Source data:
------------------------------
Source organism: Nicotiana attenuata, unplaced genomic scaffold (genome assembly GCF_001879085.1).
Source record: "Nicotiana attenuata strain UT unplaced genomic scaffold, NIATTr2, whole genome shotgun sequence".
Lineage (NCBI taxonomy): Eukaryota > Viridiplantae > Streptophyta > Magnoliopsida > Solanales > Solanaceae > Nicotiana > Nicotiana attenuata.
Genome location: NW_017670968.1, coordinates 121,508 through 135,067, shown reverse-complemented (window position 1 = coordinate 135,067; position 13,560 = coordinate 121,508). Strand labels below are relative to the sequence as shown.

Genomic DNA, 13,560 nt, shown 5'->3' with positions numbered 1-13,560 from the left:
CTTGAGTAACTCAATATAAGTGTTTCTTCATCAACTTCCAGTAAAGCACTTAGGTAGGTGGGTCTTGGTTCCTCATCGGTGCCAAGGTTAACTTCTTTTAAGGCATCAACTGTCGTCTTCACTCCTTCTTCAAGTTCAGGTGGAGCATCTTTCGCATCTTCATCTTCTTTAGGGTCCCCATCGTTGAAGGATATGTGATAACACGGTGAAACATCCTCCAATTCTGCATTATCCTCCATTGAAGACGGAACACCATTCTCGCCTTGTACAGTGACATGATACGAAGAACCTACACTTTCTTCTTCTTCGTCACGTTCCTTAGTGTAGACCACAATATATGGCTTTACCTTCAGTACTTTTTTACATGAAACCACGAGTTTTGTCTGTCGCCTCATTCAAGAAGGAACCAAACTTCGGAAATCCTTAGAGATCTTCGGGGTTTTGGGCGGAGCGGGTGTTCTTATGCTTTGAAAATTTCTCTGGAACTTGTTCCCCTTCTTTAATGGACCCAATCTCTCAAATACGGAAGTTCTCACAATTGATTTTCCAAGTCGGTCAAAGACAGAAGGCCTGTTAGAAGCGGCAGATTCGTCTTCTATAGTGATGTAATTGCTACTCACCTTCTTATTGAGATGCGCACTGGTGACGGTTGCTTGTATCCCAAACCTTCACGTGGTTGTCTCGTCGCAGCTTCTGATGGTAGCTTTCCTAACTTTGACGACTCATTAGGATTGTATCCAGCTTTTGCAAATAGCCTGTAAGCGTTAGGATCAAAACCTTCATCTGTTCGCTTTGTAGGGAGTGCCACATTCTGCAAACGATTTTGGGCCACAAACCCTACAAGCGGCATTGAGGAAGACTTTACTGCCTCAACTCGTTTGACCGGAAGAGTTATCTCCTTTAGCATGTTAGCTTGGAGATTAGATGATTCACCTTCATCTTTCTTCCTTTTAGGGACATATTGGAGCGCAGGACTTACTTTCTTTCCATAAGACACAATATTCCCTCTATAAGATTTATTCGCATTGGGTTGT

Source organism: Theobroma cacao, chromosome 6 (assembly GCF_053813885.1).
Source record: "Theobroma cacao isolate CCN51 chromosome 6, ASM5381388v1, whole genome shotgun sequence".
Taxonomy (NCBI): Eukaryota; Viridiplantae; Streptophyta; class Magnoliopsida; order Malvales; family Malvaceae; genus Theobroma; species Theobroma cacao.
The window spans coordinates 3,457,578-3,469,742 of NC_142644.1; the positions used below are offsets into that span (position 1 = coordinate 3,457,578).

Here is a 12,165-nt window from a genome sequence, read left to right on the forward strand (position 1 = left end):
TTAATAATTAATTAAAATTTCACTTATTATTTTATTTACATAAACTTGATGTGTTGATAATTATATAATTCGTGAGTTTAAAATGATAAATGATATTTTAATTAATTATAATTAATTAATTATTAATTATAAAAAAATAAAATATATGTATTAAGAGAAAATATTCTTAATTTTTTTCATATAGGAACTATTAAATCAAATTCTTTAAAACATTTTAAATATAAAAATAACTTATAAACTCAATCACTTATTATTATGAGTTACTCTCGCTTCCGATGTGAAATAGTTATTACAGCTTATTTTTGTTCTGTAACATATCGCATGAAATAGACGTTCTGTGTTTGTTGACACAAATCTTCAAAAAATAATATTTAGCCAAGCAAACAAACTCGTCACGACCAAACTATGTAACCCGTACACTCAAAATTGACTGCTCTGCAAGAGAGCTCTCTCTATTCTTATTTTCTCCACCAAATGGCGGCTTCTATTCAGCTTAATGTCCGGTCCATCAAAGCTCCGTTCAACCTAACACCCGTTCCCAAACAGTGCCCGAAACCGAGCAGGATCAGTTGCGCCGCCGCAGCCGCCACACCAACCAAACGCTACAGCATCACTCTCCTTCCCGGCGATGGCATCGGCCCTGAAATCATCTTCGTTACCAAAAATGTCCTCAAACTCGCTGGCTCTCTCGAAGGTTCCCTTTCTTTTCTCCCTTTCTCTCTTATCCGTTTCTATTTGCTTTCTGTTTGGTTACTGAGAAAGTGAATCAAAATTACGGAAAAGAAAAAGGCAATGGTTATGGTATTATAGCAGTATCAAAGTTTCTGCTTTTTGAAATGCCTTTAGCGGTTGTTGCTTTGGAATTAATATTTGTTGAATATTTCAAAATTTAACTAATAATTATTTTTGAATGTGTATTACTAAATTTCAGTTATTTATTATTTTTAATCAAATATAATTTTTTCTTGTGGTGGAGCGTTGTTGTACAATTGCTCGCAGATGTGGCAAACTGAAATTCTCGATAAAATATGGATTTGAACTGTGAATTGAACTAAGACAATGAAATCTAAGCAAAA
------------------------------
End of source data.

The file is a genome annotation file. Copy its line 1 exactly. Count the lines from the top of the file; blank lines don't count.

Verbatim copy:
Source organism: Nicotiana attenuata, unplaced genomic scaffold (genome assembly GCF_001879085.1).